A History of Supreme Court Snark

Roberts and Sotomayor sniped at each other last week, but earlier Courts saw far worse.
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Despite the occasional disagreement, Justices Sotomayor and Roberts, pictured here after Sotomayor's investiture in 2009, seem to get along quite well. (Pablo Martinez Monsivais/AP)

“It's gotten heated before—but never this personal or this public,” Sahil Kapur wrote in Talking Points Memo in the wake of the Court’s decision in Schuette v. BAMNthe Michigan affirmative action case decided by a bitterly split Court last week.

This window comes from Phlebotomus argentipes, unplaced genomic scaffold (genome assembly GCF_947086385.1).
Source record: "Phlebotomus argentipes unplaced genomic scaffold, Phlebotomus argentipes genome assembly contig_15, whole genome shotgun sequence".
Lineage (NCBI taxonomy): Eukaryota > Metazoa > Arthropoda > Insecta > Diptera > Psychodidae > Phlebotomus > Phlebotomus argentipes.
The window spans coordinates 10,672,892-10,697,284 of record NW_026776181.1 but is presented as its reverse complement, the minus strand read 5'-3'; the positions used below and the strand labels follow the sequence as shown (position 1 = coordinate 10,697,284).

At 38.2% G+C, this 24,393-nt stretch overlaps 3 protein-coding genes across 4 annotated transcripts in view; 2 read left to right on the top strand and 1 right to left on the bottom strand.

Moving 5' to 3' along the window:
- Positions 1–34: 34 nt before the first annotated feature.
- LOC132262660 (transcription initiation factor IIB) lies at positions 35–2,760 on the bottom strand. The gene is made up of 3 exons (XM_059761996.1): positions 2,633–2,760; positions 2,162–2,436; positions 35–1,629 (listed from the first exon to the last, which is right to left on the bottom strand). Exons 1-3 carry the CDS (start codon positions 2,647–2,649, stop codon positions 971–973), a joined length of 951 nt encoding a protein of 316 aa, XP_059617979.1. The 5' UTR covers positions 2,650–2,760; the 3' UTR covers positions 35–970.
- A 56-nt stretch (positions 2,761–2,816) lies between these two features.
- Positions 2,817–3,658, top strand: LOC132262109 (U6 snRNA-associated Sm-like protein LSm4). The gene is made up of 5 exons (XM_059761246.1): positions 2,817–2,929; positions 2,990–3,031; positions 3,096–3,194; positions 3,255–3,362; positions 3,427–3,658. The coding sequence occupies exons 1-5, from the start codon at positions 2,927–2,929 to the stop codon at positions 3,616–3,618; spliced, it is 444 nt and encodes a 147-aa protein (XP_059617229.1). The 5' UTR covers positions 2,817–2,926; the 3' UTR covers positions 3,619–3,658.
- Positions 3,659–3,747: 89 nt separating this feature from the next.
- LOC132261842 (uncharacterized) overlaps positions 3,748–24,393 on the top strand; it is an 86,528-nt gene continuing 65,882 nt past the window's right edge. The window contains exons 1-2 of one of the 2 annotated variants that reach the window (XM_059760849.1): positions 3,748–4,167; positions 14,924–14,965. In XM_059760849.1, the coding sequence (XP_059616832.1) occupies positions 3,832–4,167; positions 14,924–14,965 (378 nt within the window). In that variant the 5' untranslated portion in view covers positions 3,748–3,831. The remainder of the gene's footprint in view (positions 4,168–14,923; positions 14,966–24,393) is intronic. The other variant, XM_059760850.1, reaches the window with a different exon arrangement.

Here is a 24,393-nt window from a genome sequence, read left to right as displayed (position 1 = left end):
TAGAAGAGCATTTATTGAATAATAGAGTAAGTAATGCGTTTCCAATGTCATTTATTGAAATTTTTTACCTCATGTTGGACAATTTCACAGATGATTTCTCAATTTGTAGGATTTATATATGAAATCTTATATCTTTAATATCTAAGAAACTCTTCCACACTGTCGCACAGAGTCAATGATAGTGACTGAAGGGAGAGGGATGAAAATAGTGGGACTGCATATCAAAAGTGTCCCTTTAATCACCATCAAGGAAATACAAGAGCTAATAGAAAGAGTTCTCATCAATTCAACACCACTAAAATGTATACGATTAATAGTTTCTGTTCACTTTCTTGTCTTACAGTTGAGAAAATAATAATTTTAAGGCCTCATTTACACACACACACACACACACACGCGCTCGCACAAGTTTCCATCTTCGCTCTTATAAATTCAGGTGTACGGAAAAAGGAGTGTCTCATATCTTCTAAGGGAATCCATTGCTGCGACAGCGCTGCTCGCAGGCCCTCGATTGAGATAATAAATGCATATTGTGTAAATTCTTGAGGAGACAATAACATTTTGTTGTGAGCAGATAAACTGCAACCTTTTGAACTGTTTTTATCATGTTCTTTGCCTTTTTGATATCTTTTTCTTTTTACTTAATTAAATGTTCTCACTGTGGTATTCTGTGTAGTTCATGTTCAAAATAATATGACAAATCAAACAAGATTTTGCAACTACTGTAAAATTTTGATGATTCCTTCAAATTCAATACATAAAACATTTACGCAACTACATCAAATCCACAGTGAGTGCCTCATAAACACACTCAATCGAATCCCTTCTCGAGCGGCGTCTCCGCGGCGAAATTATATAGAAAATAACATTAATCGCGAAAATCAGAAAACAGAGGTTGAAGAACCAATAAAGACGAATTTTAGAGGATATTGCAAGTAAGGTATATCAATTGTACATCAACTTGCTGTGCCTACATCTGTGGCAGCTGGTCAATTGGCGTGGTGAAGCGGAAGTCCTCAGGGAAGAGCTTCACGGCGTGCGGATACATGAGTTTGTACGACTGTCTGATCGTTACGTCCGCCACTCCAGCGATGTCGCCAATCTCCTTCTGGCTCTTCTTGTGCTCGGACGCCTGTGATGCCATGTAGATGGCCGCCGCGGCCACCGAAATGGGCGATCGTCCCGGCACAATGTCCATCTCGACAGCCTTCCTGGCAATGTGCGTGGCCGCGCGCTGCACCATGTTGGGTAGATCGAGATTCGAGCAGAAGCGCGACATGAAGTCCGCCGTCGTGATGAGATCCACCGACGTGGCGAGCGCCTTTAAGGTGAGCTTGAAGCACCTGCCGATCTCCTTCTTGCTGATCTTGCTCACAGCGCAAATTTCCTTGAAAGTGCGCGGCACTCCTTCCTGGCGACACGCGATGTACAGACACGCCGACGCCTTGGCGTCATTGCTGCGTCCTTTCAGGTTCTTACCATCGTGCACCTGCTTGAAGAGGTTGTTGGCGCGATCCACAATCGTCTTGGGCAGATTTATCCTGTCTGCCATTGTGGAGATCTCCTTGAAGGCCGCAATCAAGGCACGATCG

There’s no denying the drama of the dueling opinions in Schuette. Justice Sonya Sotomayor’s dissent parodied Chief Justice Roberts’s words in Parents Involved in Seattle Schools v. Seattle School District No. 1“The way to stop discrimination on the basis of race is to stop discriminating on the basis of race.” Sotomayor implied that Roberts was willfully closing his eyes to reality. “The way to stop discrimination on the basis of race is to speak openly and candidly on the subject of race,”she wrote. “[W]e ought not sit back and wish away, rather than confront, the racial inequality that exists in our society.”